SANCTUARY CITIES AND STATES
KENTUCKY IS NOT A SANCTUARY STATE
Immigration case puts focus on landlords - It's the first time feds have tried to prosecute property owners for renting to illegal residents
By BRANDON ORTIZ for the Mcclatchy-tribune, May 24, 2008
LEXINGTON, KY. — Four illegal immigrants who rented from Lexington landlords have testified they showed only Mexican identification when they applied for apartments.
The immigrants, who are to be deported, testified in depositions that they did not present American driver's licenses or Social Security cards. One, Adnan Ramirez-Jimenez, even showed a Mexican voter registration card, indicating Mexican citizenship, and a manager wrote on his rental application, "first time in USA."
Ramirez-Jimenez testified that he did not show apartment management at Cross Keys Apartments any proof he was in the country legally.
The depositions were filed in U.S. District Court in Lexington in the criminal case against William Jerry Hadden, 69, and his son Jamey, who are charged with 24 counts of harboring illegal immigrants and 24 counts of encouraging illegal immigrants to remain in the country.
The case appears to be the first time the federal government has tried to prosecute landlords for renting to illegal immigrants, defense attorneys say.
Immigration issue divides candidates - 2 ARE FOR POLICE TRAINING, 1 IS AGAINST
By Michelle Ku for the HERALD-LEADER, May 14, 2008
The race for the Urban County Council District 11 seat has turned into a referendum on immigration.
A districtwide forum Monday night reflected the differences on the issue between incumbent Peggy Henson and challengers Ellen Hollon and Logan Weiler III.
Henson opposes seeking training for police to enforce federal immigration laws in a program called 287(g). Hollon and Weiler support seeking the training.
The forum was sponsored by former District 11 Councilman Paul Brooks, who pledged Monday that the forum would be impartial, but acknowledged he is supporting and advising Hollon and Weiler.
Nine seized in immigration raids - BUSINESS APPARENTLY WON'T FACE CHARGES
By Steve Lannen for The Herald-Leader, May 7, 2008
Police and federal immigration authorities raided a Somerset business on Tuesday and arrested several employees.
Nine employees at Somerset Hardwood and Flooring were arrested after authorities executed a search warrant and determined through personnel files that several workers' identifications and Social Security numbers were actually those of other people.
The detained were all Mexican nationals and will likely be deported, Kentucky Vehicle Enforcement Sgt. Brian Jackson said. He said they were all charged with ID theft, a Class D felony.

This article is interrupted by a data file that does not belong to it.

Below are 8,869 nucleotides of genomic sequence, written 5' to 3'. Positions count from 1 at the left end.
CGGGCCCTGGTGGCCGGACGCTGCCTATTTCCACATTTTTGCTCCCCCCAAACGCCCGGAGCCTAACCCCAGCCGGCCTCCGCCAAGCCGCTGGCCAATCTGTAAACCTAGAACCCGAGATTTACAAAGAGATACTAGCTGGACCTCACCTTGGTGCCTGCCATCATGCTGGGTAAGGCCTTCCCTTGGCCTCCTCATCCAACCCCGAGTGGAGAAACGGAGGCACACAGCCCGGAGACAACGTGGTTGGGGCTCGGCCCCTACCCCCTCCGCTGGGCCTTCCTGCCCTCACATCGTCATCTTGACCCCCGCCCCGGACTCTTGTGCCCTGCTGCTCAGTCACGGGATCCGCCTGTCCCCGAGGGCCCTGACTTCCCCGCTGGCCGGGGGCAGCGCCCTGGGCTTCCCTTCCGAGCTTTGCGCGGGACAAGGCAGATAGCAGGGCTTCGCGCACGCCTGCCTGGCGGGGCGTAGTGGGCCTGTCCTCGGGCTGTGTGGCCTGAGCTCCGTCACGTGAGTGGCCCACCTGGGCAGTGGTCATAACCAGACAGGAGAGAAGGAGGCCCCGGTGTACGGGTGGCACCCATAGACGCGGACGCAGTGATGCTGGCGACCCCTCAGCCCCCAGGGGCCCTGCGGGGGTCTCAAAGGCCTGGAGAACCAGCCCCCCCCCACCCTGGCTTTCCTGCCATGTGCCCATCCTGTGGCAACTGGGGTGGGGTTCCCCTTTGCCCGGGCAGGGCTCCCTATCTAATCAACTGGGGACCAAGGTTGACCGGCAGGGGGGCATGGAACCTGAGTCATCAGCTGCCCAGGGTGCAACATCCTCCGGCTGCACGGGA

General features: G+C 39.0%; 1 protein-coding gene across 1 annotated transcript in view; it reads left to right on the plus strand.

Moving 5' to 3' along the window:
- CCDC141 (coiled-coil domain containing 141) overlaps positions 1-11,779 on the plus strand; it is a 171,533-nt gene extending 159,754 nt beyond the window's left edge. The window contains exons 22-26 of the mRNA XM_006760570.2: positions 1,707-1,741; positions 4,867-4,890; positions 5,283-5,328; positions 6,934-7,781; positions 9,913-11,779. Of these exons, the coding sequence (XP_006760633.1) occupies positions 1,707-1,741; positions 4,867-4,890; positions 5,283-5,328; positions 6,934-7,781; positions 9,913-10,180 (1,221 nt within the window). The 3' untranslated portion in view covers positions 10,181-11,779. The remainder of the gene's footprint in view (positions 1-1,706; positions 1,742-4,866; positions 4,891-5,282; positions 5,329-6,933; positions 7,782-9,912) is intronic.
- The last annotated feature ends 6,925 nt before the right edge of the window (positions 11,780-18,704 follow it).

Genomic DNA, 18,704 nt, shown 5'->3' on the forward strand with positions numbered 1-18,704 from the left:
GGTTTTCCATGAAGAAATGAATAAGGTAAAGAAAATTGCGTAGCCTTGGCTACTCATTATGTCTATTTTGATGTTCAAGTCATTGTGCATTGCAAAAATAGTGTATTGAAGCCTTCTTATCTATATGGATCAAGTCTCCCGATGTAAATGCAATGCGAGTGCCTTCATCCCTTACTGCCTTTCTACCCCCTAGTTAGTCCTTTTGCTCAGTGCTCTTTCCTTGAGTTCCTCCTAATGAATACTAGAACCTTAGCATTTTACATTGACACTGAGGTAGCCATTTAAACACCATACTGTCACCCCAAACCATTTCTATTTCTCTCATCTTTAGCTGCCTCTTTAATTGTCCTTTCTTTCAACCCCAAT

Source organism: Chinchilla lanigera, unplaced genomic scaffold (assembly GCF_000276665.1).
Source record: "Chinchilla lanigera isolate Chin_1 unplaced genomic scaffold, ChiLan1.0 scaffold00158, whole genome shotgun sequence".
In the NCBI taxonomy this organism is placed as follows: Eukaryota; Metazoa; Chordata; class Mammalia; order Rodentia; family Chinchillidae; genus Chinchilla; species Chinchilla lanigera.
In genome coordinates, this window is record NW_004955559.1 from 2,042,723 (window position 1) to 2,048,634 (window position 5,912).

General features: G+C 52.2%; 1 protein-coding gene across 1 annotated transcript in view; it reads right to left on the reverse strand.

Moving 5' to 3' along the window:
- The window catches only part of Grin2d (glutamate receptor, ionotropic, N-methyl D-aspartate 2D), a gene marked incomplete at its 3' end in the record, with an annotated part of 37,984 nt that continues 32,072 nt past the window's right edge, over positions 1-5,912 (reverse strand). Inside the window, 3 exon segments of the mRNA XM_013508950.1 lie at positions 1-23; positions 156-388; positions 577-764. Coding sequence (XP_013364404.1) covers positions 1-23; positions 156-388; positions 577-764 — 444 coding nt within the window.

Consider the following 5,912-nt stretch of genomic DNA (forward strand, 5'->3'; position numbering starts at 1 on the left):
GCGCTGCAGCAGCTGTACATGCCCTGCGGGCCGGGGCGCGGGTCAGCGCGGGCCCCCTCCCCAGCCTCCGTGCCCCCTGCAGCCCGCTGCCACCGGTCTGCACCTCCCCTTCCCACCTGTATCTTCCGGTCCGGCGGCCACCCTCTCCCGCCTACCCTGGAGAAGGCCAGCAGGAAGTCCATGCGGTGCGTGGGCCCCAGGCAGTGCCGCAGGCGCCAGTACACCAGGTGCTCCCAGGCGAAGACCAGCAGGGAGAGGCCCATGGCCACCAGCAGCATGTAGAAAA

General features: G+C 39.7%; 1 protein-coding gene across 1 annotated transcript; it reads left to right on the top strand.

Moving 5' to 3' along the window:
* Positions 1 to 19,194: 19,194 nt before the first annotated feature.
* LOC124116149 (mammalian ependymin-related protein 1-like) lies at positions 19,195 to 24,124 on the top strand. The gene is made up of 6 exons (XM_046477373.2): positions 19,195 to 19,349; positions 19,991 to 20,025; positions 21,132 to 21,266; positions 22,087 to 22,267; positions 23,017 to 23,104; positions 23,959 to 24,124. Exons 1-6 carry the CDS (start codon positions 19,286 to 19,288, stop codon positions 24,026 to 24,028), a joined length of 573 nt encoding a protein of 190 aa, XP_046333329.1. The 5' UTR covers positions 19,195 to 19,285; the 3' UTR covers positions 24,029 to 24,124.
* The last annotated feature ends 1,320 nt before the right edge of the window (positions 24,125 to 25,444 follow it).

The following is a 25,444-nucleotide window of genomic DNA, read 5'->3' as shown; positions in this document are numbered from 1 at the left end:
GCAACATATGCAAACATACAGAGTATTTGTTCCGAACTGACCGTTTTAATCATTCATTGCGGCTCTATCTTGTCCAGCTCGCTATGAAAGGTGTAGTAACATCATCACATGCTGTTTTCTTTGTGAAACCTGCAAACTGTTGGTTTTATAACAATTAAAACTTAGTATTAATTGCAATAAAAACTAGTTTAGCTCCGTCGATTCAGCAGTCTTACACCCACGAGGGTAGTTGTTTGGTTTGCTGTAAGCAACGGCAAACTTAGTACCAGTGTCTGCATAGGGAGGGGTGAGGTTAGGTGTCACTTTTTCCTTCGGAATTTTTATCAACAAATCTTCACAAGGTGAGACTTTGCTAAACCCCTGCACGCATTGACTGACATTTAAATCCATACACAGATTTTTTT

Twenty-eight identity theft warrants were pending for other employees, Jackson said, and 34 other workers were found to have invalid, but not stolen, Social Security numbers. Police were also searching for the person responsible for selling the fake identifications and numbers.
Jackson said he did not expect the business to face any charges. He said it appears they followed all the procedures to verify the workers' identities.
Immigration bill dies in House panel
By Deborah Yetter for The Courier-Journal, 3/22/08
FRANKFORT, Ky. -- The House Judiciary Committee chairwoman yesterday killed a controversial immigration-enforcement bill and has delayed action on a Senate abortion bill.
Rep. Kathy Stein, D-Lexington, announced that after an extensive series of hearings on House Bill 304, which would have Kentucky take over many of the federal government's immigration duties, she will not hold a vote on the bill.
Stein said she was particularly concerned by inflammatory rhetoric in e-mails from some citizens supporting a state immigration crackdown -- some of which she described as threatening, intimidating and disturbing.
The sponsor of HB 304, Rep. Bob Damron, D-Nicholasville, didn't attend the meeting but said afterward that he was upset that the bill won't get a vote.
"We're trying to make a meaningful impact on what we can do with illegal aliens," he said. "I'm very disappointed."
195 immigrants achieve goal
The Courier-Journal, 2/23/08
Despite serving two tours of duty in Iraq, 23-year-old Jose Valdez arrived in Louisville from Baghdad without the legal right to vote or obtain a passport to travel alone outside the country he called home.
That was until yesterday, when Valdez and 194 other immigrants from 45 countries took the oath of citizenship at the Muhammad Ali Center downtown.
“It gives me a sense of pride to say that I'm an American now,” said Valdez, who came to the United States from Mexico when he was 4 years old. “… I won't forget where I came from, but I'm glad to be where I am.”